Team Research Group “Cultural Creativity in a Shrinking Society: Individuals, Networks, Capital, and Systems”

YAMADA Shōji (Professor)
January 14, 2021

Since FY2019 I have been moderating the three-year term Team Research Group “Cultural Creativity in a Shrinking Society: Individuals, Networks, Capital, and Systems.” The incentive behind this project is the speed—unprecedented in any other developed nation—at which Japan’s population is expected to age and decrease, as shown in the accompanying graph. Research has been promoted in various fields and numerous countermeasures taken to address the impact arising from these trends, but there has been little discussion thus far as to how the decrease and aging of the population would affect cultural and creative activity.

[Early in 2020], the novel coronavirus pandemic unexpectedly struck, forcing the unavoidable rollback of social, economic, educational, and cultural endeavors around the world. During a certain period, we experienced a greatly contracted, becalmed society from which all sorts of daily activity had vanished.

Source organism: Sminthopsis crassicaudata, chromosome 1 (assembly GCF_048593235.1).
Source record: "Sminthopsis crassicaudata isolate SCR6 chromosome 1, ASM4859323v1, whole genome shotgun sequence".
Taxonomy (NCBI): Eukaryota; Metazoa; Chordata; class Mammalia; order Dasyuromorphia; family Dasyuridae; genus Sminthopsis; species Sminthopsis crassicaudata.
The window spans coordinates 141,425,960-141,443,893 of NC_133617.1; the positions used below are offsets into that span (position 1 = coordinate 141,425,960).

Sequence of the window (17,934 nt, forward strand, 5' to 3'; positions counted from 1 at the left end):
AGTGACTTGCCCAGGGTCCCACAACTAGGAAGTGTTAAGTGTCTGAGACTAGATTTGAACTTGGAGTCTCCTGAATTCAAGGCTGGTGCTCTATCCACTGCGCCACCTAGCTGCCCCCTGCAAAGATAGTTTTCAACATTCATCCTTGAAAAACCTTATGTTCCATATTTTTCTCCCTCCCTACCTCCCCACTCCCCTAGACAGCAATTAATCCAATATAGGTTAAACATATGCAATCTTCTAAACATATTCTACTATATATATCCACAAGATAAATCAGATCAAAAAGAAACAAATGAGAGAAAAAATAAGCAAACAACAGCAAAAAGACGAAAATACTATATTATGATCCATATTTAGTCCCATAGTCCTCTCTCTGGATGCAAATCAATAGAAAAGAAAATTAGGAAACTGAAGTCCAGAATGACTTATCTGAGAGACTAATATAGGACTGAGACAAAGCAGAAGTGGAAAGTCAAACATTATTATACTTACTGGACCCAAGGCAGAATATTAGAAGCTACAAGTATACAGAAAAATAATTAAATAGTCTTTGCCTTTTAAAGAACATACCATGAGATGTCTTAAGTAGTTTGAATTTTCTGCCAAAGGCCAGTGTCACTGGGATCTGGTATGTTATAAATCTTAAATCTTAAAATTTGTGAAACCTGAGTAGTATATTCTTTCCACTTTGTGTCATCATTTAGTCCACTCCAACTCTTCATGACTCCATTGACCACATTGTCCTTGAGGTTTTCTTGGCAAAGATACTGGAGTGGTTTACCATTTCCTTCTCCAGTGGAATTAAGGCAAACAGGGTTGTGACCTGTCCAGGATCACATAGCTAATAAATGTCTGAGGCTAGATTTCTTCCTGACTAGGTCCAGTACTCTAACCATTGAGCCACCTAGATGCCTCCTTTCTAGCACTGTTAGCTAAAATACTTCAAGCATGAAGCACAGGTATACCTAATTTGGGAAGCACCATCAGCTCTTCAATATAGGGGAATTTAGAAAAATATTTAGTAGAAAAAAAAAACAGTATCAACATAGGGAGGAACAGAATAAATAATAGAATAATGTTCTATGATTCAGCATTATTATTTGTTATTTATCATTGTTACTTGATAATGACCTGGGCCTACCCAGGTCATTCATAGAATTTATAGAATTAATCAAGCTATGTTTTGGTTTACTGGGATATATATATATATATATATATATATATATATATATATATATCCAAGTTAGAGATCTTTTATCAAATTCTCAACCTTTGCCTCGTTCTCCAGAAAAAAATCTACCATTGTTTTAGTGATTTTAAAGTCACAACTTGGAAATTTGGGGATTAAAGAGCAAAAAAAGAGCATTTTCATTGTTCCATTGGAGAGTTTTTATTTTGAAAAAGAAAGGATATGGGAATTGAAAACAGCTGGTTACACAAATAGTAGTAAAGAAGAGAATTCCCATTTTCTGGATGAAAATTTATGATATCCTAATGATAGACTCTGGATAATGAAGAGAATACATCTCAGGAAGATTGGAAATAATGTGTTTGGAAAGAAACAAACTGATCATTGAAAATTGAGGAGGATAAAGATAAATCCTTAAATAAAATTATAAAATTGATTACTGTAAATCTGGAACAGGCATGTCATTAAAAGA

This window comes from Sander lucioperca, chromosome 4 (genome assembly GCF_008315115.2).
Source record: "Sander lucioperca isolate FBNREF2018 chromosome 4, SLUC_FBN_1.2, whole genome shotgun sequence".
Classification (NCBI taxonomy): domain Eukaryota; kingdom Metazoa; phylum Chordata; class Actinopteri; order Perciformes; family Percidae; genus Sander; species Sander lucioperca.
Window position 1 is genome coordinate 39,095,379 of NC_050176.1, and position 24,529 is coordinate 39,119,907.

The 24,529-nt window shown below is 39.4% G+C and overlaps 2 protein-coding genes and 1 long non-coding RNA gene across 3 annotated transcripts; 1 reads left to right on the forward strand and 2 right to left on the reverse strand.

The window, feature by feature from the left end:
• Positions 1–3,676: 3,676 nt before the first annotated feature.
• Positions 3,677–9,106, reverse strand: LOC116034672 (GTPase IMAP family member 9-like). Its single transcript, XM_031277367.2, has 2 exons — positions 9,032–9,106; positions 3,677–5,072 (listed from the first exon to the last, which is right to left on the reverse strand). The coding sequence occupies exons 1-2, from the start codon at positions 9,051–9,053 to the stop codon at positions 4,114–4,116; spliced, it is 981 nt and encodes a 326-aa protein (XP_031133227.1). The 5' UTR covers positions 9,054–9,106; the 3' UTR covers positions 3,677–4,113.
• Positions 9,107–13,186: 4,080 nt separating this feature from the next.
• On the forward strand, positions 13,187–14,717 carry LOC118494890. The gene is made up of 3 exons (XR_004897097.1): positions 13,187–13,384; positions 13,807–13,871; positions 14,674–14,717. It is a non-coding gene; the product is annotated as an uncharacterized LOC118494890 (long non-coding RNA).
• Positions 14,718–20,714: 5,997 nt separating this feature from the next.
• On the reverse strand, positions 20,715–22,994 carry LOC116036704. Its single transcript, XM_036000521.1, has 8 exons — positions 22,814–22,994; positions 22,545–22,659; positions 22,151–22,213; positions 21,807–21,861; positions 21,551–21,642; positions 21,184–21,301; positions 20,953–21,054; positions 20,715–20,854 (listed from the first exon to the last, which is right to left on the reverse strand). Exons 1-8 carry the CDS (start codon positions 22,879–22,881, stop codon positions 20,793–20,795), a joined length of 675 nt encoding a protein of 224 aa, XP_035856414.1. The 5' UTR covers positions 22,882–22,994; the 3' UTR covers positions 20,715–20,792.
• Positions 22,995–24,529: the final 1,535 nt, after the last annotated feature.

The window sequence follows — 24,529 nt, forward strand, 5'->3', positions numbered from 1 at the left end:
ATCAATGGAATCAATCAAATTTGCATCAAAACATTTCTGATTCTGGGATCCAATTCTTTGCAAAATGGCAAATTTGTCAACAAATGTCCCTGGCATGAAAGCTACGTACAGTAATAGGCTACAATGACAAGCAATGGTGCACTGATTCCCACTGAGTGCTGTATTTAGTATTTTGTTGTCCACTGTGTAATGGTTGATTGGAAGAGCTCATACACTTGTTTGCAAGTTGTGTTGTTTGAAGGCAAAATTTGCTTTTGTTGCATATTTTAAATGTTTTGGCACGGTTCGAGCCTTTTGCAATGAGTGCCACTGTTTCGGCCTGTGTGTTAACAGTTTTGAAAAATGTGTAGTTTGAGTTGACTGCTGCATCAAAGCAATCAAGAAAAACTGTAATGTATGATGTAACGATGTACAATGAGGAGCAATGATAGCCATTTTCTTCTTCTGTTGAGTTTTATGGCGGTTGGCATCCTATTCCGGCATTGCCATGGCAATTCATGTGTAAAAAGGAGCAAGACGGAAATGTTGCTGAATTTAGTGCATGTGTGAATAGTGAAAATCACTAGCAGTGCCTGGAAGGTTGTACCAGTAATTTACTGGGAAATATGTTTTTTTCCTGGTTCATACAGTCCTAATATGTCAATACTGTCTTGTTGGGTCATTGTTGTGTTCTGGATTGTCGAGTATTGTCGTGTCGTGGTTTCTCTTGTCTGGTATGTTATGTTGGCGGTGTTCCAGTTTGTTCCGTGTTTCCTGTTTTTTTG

Cultural events were the first to be canceled, and without any compensation, which shows how rooted within Japanese society is the perception that such events are non-essential and non-urgent. There is much talk about “keeping the economy going,” but few, other than those in the cultural realm, speak of the need to sustain cultural activities. Meanwhile, German Chancellor Angela Merkel said in a speech that support for the arts is at the top of her priority list and kept that promise with swift and generous financial aid for individual artists. That kind of news makes me aware of the institutional weakness of culture in Japan.

Various efforts are underway, particularly over the Internet, to put cultural activities back into action. As anyone can imagine, whether while the pandemic continues or after it is over, we cannot completely undo the transformation we have experienced. The changes that took place over only a few months are likely to provide a model for cultural activities in the “restrained and becalmed society” that is to come.



Figure 1. Population Trends in Japan. Key: pink: 14 yrs. and under; green: 15-64 yrs.; blue: 65 yrs. and older; dotted line: age increase rate; values after 2020 are estimates. From the 2016 White Paper on Information and Communications in Japan